What exactly is this disease?
Pemphigus foliaceus (PF) is a skin disease of dogs and cats that typically begins in early middle age. It causes crusting on the skin surface, usually on the feet at or near the claw [nail] beds. The skin under these crusts is raw and may be painful. The disease may begin on the face and ears, but often spreads to affect the skin on other parts of the body. It can also cause thickening and cracking of the footpads. The nail beds are often affected in cats. Fortunately, other organs are not affected by the disease.
What causes pemphigus foliaceus?
The skin lesions in PF arise when the animal’s immune system targets the skin. The immune system normally clears infections and any substances that are “foreign” to the body, while ignoring, or tolerating, substances that are normally found there. In PF, the immune system appears to consider some of the normal components of the skin as foreign. It uses the mechanisms normally launched at foreign invaders to try to “clear” these skin components. The resulting inflammation and skin damage lead to the crusting that is seen on the surface.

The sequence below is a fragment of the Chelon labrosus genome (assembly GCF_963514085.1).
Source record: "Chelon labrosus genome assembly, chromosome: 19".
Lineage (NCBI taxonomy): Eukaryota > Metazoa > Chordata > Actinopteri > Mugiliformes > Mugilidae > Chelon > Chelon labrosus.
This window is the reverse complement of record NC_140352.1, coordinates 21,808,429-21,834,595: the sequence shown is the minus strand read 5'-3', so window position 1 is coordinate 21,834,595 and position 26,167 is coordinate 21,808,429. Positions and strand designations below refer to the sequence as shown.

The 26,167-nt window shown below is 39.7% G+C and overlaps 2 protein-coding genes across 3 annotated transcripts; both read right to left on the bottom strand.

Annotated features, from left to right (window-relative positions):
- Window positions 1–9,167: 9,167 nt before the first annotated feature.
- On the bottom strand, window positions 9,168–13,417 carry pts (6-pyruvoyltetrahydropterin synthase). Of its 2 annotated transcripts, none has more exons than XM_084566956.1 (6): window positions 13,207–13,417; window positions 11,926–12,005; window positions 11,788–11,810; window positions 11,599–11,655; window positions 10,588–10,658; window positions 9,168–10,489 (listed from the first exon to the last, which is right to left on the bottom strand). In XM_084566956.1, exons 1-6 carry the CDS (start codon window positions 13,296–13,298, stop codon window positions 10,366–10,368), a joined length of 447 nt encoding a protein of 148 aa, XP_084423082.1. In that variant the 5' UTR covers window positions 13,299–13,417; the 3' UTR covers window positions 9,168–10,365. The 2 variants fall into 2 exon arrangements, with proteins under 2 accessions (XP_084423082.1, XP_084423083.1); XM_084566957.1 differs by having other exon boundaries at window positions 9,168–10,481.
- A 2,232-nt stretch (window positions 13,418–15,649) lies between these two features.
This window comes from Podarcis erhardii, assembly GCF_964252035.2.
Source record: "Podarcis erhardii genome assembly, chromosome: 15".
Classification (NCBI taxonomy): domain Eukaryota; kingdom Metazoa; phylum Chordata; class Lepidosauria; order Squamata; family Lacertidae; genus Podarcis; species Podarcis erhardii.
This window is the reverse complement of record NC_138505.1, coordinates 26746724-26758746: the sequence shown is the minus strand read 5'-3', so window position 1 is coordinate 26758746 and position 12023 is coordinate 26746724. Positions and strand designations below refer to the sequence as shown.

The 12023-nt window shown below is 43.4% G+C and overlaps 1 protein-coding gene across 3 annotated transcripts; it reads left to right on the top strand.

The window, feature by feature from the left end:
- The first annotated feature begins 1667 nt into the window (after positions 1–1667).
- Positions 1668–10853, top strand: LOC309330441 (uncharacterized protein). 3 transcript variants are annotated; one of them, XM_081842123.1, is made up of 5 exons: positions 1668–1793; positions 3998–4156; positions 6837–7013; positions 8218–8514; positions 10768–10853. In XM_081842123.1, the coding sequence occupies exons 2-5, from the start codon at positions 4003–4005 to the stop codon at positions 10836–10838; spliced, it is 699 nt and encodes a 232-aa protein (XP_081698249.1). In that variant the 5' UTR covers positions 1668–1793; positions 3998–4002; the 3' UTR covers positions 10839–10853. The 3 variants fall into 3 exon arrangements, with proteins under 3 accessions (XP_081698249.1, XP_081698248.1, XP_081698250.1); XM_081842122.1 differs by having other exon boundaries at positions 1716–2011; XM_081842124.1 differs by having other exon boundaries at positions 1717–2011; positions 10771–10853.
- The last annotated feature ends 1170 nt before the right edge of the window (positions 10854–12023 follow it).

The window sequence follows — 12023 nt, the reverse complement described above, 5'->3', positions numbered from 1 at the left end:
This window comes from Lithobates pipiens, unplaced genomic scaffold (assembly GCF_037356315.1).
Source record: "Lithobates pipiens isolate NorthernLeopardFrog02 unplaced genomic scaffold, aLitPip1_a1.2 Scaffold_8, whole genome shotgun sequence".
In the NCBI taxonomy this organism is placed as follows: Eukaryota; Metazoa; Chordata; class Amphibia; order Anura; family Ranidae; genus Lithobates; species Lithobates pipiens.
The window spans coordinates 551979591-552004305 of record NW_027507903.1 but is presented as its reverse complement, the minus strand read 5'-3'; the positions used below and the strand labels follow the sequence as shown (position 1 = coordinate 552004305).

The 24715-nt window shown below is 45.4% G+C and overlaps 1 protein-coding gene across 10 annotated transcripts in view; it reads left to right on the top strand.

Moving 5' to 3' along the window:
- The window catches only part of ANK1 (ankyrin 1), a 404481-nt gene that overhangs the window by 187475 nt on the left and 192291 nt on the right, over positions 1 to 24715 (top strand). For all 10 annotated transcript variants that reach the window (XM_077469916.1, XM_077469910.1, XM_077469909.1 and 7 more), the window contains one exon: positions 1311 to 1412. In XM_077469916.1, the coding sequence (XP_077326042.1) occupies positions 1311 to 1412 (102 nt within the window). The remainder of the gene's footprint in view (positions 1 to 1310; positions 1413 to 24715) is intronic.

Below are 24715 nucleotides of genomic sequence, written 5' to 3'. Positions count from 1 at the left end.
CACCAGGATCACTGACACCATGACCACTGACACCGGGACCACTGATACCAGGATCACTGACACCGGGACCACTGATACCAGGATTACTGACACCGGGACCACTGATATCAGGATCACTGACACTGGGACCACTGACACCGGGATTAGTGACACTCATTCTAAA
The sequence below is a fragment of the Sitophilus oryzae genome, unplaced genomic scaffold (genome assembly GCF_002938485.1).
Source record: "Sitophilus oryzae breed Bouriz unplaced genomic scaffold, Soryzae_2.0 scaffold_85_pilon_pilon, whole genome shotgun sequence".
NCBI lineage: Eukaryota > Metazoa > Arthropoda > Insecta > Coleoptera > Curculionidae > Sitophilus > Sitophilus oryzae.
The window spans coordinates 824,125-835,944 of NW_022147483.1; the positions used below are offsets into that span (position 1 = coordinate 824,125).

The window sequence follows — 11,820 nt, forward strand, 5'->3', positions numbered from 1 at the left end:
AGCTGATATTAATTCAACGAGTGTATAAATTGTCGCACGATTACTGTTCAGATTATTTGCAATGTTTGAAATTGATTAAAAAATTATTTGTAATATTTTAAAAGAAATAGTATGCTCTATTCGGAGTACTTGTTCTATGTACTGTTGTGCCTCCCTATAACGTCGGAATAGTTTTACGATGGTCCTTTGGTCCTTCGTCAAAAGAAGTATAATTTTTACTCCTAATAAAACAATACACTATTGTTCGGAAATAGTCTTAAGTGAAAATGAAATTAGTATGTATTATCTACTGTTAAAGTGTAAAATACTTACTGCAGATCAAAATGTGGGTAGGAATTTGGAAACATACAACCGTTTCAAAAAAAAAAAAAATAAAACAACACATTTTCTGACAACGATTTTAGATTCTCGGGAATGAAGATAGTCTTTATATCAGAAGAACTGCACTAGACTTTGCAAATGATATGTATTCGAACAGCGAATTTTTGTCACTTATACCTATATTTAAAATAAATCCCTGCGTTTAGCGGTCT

What causes the immune system to no longer consider the skin as a normal part of the body? Unfortunately, we do not know what factors contribute to this error. In a few cases, medications or infections trigger the immune system to act inappropriately. We know that some breeds of dogs seem more prone to developing the disease. Once PF has developed, it tends to be a lifelong condition due to the long-lasting “memory” of the immune system.
Read more here http://www.penmarric.ns.ca/catcare/health/Pemphigus.htm
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